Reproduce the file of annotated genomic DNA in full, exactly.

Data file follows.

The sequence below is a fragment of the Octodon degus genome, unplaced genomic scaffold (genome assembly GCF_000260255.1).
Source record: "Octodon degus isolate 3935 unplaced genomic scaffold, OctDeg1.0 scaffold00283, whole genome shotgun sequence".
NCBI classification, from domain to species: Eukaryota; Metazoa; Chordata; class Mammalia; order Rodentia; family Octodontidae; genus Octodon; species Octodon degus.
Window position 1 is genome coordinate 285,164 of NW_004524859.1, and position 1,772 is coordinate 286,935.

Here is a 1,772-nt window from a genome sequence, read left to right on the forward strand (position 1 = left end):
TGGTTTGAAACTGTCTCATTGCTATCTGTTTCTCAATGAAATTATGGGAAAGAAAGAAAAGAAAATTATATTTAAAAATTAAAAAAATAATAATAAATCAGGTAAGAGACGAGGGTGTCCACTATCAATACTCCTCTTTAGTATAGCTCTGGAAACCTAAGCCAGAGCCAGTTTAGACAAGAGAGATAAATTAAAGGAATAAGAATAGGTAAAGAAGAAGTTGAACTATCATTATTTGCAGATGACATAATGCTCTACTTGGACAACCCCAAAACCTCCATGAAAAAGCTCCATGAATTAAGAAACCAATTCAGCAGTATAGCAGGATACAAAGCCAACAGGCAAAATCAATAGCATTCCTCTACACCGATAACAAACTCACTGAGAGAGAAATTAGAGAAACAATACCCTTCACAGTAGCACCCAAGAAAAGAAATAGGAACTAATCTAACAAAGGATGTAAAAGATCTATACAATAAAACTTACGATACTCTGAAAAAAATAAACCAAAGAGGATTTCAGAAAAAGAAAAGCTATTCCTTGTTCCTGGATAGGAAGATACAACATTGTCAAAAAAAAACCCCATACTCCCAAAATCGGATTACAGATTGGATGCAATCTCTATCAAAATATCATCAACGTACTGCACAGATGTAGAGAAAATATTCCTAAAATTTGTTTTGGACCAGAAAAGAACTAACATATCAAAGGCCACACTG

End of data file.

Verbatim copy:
The sequence below is a fragment of the Octodon degus genome, unplaced genomic scaffold (genome assembly GCF_000260255.1).
Source record: "Octodon degus isolate 3935 unplaced genomic scaffold, OctDeg1.0 scaffold00283, whole genome shotgun sequence".
NCBI classification, from domain to species: Eukaryota; Metazoa; Chordata; class Mammalia; order Rodentia; family Octodontidae; genus Octodon; species Octodon degus.
Window position 1 is genome coordinate 285,164 of NW_004524859.1, and position 1,772 is coordinate 286,935.

Here is a 1,772-nt window from a genome sequence, read left to right on the forward strand (position 1 = left end):
TGGTTTGAAACTGTCTCATTGCTATCTGTTTCTCAATGAAATTATGGGAAAGAAAGAAAAGAAAATTATATTTAAAAATTAAAAAAATAATAATAAATCAGGTAAGAGACGAGGGTGTCCACTATCAATACTCCTCTTTAGTATAGCTCTGGAAACCTAAGCCAGAGCCAGTTTAGACAAGAGAGATAAATTAAAGGAATAAGAATAGGTAAAGAAGAAGTTGAACTATCATTATTTGCAGATGACATAATGCTCTACTTGGACAACCCCAAAACCTCCATGAAAAAGCTCCATGAATTAAGAAACCAATTCAGCAGTATAGCAGGATACAAAGCCAACAGGCAAAATCAATAGCATTCCTCTACACCGATAACAAACTCACTGAGAGAGAAATTAGAGAAACAATACCCTTCACAGTAGCACCCAAGAAAAGAAATAGGAACTAATCTAACAAAGGATGTAAAAGATCTATACAATAAAACTTACGATACTCTGAAAAAAATAAACCAAAGAGGATTTCAGAAAAAGAAAAGCTATTCCTTGTTCCTGGATAGGAAGATACAACATTGTCAAAAAAAAACCCCATACTCCCAAAATCGGATTACAGATTGGATGCAATCTCTATCAAAATATCATCAACGTACTGCACAGATGTAGAGAAAATATTCCTAAAATTTGTTTTGGACCAGAAAAGAACTAACATATCAAAGGCCACACTG